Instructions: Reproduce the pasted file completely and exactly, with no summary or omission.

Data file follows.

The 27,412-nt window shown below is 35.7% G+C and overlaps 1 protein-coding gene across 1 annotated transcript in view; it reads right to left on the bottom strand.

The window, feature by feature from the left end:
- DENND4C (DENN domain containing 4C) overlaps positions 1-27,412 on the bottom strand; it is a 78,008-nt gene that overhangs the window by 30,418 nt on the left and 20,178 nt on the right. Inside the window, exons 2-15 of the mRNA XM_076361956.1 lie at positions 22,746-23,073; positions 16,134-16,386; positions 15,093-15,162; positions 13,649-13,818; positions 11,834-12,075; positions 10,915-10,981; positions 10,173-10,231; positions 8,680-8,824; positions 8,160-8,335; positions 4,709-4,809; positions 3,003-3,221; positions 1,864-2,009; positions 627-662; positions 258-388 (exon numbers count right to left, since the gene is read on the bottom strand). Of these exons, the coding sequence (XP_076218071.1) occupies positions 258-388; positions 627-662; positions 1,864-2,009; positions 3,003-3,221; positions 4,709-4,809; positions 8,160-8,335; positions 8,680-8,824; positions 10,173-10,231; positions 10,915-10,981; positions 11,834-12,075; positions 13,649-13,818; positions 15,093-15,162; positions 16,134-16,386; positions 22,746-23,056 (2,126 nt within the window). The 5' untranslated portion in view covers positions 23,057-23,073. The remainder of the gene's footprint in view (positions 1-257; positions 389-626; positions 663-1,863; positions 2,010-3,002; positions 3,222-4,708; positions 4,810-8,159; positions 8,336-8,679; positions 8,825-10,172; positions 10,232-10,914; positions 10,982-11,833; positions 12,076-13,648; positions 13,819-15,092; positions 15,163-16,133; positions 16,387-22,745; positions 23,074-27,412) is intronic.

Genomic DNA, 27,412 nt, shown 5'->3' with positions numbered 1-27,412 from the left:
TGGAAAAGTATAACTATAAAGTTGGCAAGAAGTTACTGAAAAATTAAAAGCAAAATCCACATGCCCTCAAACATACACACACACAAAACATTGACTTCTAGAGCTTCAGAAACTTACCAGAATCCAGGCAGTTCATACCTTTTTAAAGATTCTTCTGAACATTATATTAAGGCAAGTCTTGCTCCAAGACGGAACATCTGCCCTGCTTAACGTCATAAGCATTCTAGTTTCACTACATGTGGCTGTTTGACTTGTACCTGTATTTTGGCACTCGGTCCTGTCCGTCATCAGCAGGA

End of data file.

The 27,412-nt window shown below is 35.7% G+C and overlaps 1 protein-coding gene across 1 annotated transcript in view; it reads right to left on the bottom strand.

The window, feature by feature from the left end:
- DENND4C (DENN domain containing 4C) overlaps positions 1-27,412 on the bottom strand; it is a 78,008-nt gene that overhangs the window by 30,418 nt on the left and 20,178 nt on the right. Inside the window, exons 2-15 of the mRNA XM_076361956.1 lie at positions 22,746-23,073; positions 16,134-16,386; positions 15,093-15,162; positions 13,649-13,818; positions 11,834-12,075; positions 10,915-10,981; positions 10,173-10,231; positions 8,680-8,824; positions 8,160-8,335; positions 4,709-4,809; positions 3,003-3,221; positions 1,864-2,009; positions 627-662; positions 258-388 (exon numbers count right to left, since the gene is read on the bottom strand). Of these exons, the coding sequence (XP_076218071.1) occupies positions 258-388; positions 627-662; positions 1,864-2,009; positions 3,003-3,221; positions 4,709-4,809; positions 8,160-8,335; positions 8,680-8,824; positions 10,173-10,231; positions 10,915-10,981; positions 11,834-12,075; positions 13,649-13,818; positions 15,093-15,162; positions 16,134-16,386; positions 22,746-23,056 (2,126 nt within the window). The 5' untranslated portion in view covers positions 23,057-23,073. The remainder of the gene's footprint in view (positions 1-257; positions 389-626; positions 663-1,863; positions 2,010-3,002; positions 3,222-4,708; positions 4,810-8,159; positions 8,336-8,679; positions 8,825-10,172; positions 10,232-10,914; positions 10,982-11,833; positions 12,076-13,648; positions 13,819-15,092; positions 15,163-16,133; positions 16,387-22,745; positions 23,074-27,412) is intronic.

Genomic DNA, 27,412 nt, shown 5'->3' with positions numbered 1-27,412 from the left:
TGGAAAAGTATAACTATAAAGTTGGCAAGAAGTTACTGAAAAATTAAAAGCAAAATCCACATGCCCTCAAACATACACACACACAAAACATTGACTTCTAGAGCTTCAGAAACTTACCAGAATCCAGGCAGTTCATACCTTTTTAAAGATTCTTCTGAACATTATATTAAGGCAAGTCTTGCTCCAAGACGGAACATCTGCCCTGCTTAACGTCATAAGCATTCTAGTTTCACTACATGTGGCTGTTTGACTTGTACCTGTATTTTGGCACTCGGTCCTGTCCGTCATCAGCAGGA